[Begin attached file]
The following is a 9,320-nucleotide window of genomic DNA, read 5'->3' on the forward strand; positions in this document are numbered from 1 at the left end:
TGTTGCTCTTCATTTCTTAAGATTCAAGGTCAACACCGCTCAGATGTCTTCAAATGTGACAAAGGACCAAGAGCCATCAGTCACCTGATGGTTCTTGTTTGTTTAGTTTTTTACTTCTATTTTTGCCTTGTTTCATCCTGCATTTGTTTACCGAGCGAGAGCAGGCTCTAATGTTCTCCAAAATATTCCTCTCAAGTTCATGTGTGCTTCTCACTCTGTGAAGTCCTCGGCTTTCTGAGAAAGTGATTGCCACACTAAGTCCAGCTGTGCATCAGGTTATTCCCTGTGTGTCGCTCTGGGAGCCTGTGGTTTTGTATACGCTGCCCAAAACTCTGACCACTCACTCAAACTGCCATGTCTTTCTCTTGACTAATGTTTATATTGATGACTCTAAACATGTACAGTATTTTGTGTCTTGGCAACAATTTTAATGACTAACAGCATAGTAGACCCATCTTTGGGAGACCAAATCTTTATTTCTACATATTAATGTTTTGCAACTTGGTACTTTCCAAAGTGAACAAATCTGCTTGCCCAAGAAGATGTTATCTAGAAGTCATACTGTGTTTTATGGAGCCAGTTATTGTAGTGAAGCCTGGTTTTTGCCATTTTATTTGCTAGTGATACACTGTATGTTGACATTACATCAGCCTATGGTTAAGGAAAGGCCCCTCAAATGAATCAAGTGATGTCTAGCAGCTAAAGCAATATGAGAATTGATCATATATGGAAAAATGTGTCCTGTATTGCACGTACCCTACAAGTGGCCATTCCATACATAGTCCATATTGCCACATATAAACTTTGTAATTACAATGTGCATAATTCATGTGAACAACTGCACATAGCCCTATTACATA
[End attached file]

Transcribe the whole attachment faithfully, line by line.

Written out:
The following is a 9,320-nucleotide window of genomic DNA, read 5'->3' on the forward strand; positions in this document are numbered from 1 at the left end:
TGTTGCTCTTCATTTCTTAAGATTCAAGGTCAACACCGCTCAGATGTCTTCAAATGTGACAAAGGACCAAGAGCCATCAGTCACCTGATGGTTCTTGTTTGTTTAGTTTTTTACTTCTATTTTTGCCTTGTTTCATCCTGCATTTGTTTACCGAGCGAGAGCAGGCTCTAATGTTCTCCAAAATATTCCTCTCAAGTTCATGTGTGCTTCTCACTCTGTGAAGTCCTCGGCTTTCTGAGAAAGTGATTGCCACACTAAGTCCAGCTGTGCATCAGGTTATTCCCTGTGTGTCGCTCTGGGAGCCTGTGGTTTTGTATACGCTGCCCAAAACTCTGACCACTCACTCAAACTGCCATGTCTTTCTCTTGACTAATGTTTATATTGATGACTCTAAACATGTACAGTATTTTGTGTCTTGGCAACAATTTTAATGACTAACAGCATAGTAGACCCATCTTTGGGAGACCAAATCTTTATTTCTACATATTAATGTTTTGCAACTTGGTACTTTCCAAAGTGAACAAATCTGCTTGCCCAAGAAGATGTTATCTAGAAGTCATACTGTGTTTTATGGAGCCAGTTATTGTAGTGAAGCCTGGTTTTTGCCATTTTATTTGCTAGTGATACACTGTATGTTGACATTACATCAGCCTATGGTTAAGGAAAGGCCCCTCAAATGAATCAAGTGATGTCTAGCAGCTAAAGCAATATGAGAATTGATCATATATGGAAAAATGTGTCCTGTATTGCACGTACCCTACAAGTGGCCATTCCATACATAGTCCATATTGCCACATATAAACTTTGTAATTACAATGTGCATAATTCATGTGAACAACTGCACATAGCCCTATTACATA